Living in Barnsley, and previously Sheffield, I wasn't able to get to Durham very often to do research into my parents' families, but my mum told me that her old school friend, who still lived in Durham City, was keen on family history too and maybe she could help me out.
|1851 census for the Bateman family in Hargill Hill, North Bedurn, Durham|
I soon found a family of Bateman's in Sheffield who fitted the bill perfectly. A son called William was born to them on 22nd March 1802, so that was a good fit for the age of the William in the census. I imagined he'd gone up to Durham from Sheffield looking for work in the 1820s - his father, another William, was a cutler and there'd been a trade slump in Sheffield after the end of the Napoleonic Wars. The birthplaces of William the younger's children suggested to me that he'd moved around, probably following the line of the new railway being built from Stockton to Darlington, which passed through Shildon (birthplace of the second and third child above) and went on to have branches to Cockfield (birthplace of the fourth child above) and Witton le Wear and Beechburn (very near to Hargill Hill). William's occupation as a Freestone Quarry Labourer suggests digging, blasting and moving stone, just the job for helping build a railway line.
William Bateman married Ann Hutchinson in Heighington in 1827. Her father was Henry Hutchinson, a Grocer, a Baker or a Weaver depending on which census return you read. Heighington is a small village now bypassed by the main road between Darlington and Shildon.
|Ann Hutchinson's baptism entry in the Heighington St Michael's register (from Family Search)|
This is a family whom I haven't researched at Durham Record office - yet - and only the children born in Hargill Hill appear on the Durham Records Online site so far.
According to the Parish Baptisms on Find My Past William and Ann's first three children were baptised in Heighington, then there's a gap for a few years with at least one child in it before they return to Heighington for the baptism of my 3x great grandmother Sarah in 1835. However note that only one daughter, Jane Bateman, b.1829 in Heighington, is still with the family in 1851.
A boy named Henry Bateman dies in Heighington in 1834 aged 1 year old (found on the National Burial Index - now also available on Find My Past). This fits with a baptism of a Henry to William and Ann in 1832. There's another gap with two more children in it before the family start using Witton le Wear church on a regular basis.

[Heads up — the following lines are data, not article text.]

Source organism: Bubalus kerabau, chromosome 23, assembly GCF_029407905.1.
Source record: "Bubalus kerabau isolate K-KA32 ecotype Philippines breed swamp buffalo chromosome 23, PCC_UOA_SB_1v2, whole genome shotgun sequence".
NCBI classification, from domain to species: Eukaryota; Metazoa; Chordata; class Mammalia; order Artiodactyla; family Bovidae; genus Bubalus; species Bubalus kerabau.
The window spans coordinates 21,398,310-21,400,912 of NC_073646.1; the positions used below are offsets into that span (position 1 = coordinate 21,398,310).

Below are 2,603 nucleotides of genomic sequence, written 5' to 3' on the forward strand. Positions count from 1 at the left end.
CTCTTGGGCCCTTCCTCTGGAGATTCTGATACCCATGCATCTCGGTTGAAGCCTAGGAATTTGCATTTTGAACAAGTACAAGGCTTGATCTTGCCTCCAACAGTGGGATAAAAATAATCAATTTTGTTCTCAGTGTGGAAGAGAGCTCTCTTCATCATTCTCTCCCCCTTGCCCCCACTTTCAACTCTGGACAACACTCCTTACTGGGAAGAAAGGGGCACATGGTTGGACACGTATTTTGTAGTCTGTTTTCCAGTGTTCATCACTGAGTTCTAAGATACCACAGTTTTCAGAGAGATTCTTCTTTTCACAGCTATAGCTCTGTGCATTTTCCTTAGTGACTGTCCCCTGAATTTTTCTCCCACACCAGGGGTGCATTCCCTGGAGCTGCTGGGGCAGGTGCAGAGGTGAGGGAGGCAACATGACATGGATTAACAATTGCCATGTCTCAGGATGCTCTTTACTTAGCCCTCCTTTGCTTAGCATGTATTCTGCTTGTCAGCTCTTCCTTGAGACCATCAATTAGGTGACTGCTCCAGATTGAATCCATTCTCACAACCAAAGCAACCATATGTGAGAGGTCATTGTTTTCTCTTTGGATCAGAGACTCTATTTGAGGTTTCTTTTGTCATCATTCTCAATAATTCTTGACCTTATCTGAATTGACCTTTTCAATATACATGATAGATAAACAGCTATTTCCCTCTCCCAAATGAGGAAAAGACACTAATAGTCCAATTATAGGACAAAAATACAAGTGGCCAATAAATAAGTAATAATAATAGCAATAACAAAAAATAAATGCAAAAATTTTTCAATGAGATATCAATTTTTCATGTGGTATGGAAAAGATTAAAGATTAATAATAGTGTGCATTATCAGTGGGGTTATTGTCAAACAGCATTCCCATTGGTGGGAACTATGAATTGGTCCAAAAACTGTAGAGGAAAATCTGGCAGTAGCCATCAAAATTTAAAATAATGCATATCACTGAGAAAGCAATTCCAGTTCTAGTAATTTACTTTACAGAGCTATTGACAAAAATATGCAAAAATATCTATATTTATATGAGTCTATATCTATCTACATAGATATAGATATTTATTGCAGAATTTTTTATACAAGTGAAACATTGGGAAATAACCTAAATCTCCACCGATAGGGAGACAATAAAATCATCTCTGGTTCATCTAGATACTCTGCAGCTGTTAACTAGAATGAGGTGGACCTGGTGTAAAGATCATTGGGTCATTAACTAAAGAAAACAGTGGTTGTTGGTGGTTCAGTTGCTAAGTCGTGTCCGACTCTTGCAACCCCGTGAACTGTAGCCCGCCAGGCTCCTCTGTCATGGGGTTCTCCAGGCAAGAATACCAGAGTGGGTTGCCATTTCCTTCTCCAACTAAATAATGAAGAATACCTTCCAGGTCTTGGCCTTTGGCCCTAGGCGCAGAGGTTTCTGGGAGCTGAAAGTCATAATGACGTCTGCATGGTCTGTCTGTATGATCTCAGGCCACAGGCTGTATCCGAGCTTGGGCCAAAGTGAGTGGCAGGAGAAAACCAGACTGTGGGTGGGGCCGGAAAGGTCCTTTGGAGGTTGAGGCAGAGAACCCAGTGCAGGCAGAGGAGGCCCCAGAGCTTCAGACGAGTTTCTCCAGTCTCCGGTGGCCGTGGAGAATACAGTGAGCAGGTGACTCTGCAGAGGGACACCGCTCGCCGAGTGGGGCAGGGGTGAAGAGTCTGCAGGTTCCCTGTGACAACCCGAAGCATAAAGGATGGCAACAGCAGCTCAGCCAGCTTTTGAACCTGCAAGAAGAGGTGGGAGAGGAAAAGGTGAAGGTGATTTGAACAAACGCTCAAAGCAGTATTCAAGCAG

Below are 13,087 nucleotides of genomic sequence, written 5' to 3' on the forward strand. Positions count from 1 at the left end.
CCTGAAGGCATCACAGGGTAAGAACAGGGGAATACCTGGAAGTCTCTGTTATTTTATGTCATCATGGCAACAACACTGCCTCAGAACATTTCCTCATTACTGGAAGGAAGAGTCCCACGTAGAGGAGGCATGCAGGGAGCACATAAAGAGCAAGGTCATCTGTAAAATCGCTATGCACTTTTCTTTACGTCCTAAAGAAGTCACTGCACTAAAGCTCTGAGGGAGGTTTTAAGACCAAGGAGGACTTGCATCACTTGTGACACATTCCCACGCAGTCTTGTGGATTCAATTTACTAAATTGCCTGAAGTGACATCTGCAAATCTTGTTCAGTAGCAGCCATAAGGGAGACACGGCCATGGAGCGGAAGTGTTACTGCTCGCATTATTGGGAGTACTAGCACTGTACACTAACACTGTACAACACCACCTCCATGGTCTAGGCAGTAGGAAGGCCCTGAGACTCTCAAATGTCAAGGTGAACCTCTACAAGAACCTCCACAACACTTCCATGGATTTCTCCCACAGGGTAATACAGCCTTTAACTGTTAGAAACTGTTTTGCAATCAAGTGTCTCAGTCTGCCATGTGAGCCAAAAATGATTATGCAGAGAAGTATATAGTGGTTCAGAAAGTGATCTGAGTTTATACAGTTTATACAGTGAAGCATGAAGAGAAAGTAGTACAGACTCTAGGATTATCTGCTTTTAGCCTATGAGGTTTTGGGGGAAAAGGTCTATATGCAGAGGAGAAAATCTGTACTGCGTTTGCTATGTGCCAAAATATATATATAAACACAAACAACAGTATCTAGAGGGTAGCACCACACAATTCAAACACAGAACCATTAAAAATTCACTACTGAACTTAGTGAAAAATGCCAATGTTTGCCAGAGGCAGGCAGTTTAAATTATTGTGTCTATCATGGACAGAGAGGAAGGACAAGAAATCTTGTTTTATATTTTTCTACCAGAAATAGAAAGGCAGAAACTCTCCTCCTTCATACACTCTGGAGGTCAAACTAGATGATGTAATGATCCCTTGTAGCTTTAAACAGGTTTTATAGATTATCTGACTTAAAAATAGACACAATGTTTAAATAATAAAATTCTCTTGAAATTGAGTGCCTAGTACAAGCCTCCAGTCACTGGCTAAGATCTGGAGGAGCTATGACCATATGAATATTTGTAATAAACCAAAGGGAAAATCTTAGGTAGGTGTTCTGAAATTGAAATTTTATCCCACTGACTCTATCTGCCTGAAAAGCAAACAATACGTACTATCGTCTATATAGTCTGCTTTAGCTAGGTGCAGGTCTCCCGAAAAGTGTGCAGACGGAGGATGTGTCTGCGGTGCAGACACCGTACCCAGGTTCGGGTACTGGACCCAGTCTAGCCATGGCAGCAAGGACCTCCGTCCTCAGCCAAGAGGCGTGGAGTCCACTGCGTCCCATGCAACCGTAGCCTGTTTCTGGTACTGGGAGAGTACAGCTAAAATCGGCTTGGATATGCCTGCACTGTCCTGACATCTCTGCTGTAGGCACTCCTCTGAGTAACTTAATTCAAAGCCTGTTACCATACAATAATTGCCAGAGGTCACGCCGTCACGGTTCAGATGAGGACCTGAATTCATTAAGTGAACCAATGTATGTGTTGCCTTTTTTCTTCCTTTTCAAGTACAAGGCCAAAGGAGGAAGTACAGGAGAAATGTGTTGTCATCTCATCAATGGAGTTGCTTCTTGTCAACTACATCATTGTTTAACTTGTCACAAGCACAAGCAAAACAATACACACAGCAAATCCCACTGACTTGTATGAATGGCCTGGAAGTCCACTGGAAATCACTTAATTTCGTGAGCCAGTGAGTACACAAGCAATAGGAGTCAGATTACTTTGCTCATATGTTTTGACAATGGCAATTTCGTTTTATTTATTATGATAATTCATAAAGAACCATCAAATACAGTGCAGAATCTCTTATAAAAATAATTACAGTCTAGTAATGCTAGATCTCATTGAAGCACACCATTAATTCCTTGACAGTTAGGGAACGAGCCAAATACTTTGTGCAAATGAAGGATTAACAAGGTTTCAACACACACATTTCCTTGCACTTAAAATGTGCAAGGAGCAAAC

But I digress ...
Last year (well 2011 actually) when the West Yorkshire Parish Records were put online by Ancestry a suspicion that had been rankling for a while was confirmed. That word in William Bateman's 1851 census return isn't an abbrieviated Sheffield, it actually says Shelf. Which is a small village, or hamlet even, about three and a half miles north east of Halifax on the way to Bradford.
|Results of a search for William Bateman born 1802 in Yorkshire on Family Search|
|William Bateman's baptism at Halifax in 1802 (from Ancestry)|
This wasn't the only evidence however - Benjamin Bateman also had a son called James, b.1811 also baptised at Halifax and in 1851 I found him in the census in Bradford. I know this is Benjamin's son because when James marries Mary Clough in September 1837 (after the change to civil registration and 'proper' marriage certificates) he gives his father as Benjamin Bateman, Miner.
|1851 Census for Bradford - the family runs over two pages (from Ancestry)|
So both of Benjamin Bateman from Halifax's sons were in Durham in the 1840s - and Bitchburn is another local name for Beechburn or Bedburn ... where William was from 1840 onwards according to the births and baptisms of his children. Checking backwards with the names of James' children and step children (the Sutcliffes) as confirmatory evidence I found him in 1841.
|1841 census for Chapel Row, Shildon, Durham (from Ancestry) |
made up from two pages again to show the whole family
They weren't in Durham long, look back at the 1851 census - Samuel was born in Thornton in Yorkshire in 1840 and they were back in Thornton for 1846 for the birth of Abel, but they were in Durham for long enough for Benjamin and Daniel to be born and to register on the 1841 census - thank goodness!
I had to do a bit of pruning of my family tree after these discoveries - a huge swath of Sheffield Batemans, Carriers, Appleyards and Drews had to be brutally cut off and consigned to the recycle bin! I also had to post an apology on my website, I hope I didn't mislead too many people, but hopefully we've all learnt our lesson now.
Check the evidence - then find some corroborating evidence and don't believe a word anyone else says unless you've seen proof with your own eyes!